Ex’s Rights not Violated by Cellphone TRO

     (CN) – A restraining order preventing a woman’s ex-husband from disseminating sensitive information downloaded from her cell phones does not violate the husband’s constitutional rights, a California appellate court ruled.
     Keri Evilsizor used two cell phones during her marriage to Joseph Sweeney — one for the legal side of her business and one for the management side, according to court documents. Sweeney claims he had regular access to both phones and that the devices were not password-protected.
     Evilsizor’s job was at her father’s company.
     Shortly after Evilsizor gave birth to the couple’s daughter, Sweeney became concerned that he wasn’t the child’s biological father after he read a text message on one of the phones that led him to believe that Evilsizor had received fertility treatments without his knowledge.
     The discovery prompted Sweeney to download the contents of both of his wife’s phones using software that made it easier to read the information, the opinion says.
     The contents included “tens of thousands of text messages” as well as information from the “notes” section of Evilsizor’s iPhone, which the opinion says she used as a diary.
     After going through all of the information, Sweeney confronted his wife “with information he had learned from her text messages” and then went to Evilsizor’s parents’ home and “disclosed private and sensitive information about Evilsizor to her father,” the opinion states.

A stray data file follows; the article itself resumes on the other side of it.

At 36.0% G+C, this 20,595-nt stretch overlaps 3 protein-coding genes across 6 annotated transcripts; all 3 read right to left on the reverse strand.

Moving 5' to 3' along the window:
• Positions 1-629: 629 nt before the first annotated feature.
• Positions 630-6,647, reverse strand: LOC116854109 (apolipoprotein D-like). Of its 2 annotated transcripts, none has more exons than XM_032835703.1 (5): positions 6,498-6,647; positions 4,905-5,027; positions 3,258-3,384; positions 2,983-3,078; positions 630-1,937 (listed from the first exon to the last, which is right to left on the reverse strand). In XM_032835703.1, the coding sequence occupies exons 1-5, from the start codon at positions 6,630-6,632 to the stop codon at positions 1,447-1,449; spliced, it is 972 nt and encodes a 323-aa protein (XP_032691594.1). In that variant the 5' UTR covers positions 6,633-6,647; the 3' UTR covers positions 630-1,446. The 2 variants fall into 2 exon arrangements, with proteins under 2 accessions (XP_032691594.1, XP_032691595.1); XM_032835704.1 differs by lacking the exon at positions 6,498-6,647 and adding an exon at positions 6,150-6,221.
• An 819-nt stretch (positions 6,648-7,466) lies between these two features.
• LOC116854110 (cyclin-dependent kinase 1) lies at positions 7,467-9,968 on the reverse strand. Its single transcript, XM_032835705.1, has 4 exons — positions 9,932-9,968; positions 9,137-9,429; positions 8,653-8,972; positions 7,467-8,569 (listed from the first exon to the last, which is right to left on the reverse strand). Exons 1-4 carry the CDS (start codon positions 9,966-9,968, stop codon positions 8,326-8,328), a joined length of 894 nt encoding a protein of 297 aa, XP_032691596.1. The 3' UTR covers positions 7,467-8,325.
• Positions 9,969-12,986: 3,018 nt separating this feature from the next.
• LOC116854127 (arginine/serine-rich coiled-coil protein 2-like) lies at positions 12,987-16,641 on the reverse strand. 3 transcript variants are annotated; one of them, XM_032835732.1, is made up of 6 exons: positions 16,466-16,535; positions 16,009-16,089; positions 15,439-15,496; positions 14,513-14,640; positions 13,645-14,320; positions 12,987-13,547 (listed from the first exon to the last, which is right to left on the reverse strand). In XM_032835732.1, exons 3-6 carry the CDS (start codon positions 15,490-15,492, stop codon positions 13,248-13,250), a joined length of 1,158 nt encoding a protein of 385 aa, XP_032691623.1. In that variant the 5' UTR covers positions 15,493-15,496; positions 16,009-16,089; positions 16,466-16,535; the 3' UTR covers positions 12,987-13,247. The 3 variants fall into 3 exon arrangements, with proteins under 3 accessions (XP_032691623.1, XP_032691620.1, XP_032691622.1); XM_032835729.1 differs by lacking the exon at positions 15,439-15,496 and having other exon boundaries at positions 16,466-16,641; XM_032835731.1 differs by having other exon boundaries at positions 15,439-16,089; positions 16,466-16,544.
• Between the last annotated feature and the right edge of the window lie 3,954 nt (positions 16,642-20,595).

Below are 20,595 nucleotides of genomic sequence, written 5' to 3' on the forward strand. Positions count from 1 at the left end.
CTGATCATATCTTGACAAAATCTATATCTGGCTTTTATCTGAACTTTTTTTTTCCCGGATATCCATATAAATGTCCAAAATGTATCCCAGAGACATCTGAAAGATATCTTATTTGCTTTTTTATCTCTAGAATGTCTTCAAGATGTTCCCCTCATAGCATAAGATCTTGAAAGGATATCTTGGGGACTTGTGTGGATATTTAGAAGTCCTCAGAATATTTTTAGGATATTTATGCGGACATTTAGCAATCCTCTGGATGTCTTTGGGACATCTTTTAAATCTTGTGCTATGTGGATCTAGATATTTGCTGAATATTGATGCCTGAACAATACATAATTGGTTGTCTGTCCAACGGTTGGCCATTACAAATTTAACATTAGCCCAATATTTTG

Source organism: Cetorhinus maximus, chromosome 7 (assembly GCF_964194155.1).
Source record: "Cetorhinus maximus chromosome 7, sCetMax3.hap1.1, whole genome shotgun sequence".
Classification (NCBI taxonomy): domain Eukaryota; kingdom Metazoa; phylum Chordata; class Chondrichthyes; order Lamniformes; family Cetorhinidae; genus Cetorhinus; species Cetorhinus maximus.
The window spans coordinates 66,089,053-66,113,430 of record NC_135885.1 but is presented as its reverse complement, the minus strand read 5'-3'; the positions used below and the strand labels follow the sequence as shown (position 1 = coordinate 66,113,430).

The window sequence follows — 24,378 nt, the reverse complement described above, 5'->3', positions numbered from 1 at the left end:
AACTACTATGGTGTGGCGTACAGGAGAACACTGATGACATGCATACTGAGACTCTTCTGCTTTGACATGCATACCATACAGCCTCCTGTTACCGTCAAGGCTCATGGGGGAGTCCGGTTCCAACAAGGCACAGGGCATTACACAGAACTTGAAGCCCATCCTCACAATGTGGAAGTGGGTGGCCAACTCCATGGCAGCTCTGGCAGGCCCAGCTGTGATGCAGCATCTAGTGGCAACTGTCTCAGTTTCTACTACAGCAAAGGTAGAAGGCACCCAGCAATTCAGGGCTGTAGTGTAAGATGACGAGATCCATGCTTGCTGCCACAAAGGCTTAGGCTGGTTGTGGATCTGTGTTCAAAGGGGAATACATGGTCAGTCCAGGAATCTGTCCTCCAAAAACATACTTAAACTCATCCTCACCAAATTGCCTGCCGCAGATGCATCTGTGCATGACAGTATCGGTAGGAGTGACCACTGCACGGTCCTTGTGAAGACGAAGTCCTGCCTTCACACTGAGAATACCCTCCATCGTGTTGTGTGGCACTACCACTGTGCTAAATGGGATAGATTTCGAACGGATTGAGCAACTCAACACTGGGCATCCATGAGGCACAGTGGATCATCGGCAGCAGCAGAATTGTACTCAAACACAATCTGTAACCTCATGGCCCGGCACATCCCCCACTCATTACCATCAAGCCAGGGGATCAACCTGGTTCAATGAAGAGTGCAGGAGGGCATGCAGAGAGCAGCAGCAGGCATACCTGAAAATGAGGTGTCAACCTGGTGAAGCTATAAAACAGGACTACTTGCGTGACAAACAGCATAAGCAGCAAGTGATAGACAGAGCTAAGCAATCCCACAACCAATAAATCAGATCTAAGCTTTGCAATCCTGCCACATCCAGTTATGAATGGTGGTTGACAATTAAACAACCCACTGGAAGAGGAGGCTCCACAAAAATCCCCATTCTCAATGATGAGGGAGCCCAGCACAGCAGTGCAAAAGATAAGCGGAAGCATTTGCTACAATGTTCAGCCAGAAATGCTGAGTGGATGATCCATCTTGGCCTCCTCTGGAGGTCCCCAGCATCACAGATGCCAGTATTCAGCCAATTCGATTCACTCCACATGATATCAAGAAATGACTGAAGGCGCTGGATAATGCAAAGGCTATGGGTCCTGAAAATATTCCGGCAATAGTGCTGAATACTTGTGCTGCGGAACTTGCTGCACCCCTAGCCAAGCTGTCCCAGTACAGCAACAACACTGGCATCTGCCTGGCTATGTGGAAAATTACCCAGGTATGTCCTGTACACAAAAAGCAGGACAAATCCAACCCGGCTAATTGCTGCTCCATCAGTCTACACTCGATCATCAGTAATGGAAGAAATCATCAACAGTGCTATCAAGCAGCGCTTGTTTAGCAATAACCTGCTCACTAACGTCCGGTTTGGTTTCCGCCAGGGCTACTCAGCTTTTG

Later that month, the couple began divorce proceedings, which the trial court characterized as a “highly contentious case.”
     According to the opinion, one of the disputes had to do with child and spousal support, in which Evilsizor argued that her income had decreased because, after Sweeney had revealed the information at issue to her father, her father had fired her from her job.
     Sweeney contended by alleging that Evilsizor had colluded with her parents to falsely make it appear that she had been fired, the opinion says.
     The opinion also says that Sweeney threatened to reveal certain of the phones’ information to the IRS.
     In court, Evilsizor testified that the ordeal had been “incredibly difficult to deal with” and had caused her “sleepless nights,” and she said that she had suffered shock and embarrassment and feared for her safety because of Sweeney’s disclosure.
     She sought a permanent restraining order, which the trial court denied without a hearing after finding that the Domestic Violence Prevention Act (DVPA) did not cover situations in which there was no physical harm alleged.
     The appellate court reversed this decision, finding that, “Although a lack of past physical abuse may be considered by a trial court in considering a protective order, the DVPA’s
     definition of abuse ‘is not confined to physical abuse but specifies a multitude of
     behaviors which does not involve any physical injury or assaultive acts.'”
     The appellate court also rejected Sweeney’s claims that Evilsizor’s seeking of court-ordered prevention of further dissemination of her information violated his First Amendment right to free speech, since the conduct constituted abuse.
     Neither side could be reached for comment.
     Sweeney represented himself in court. Evilsizor’s counsel was Ronald Peck, with Schenone and Peck in Hayward, Calif.

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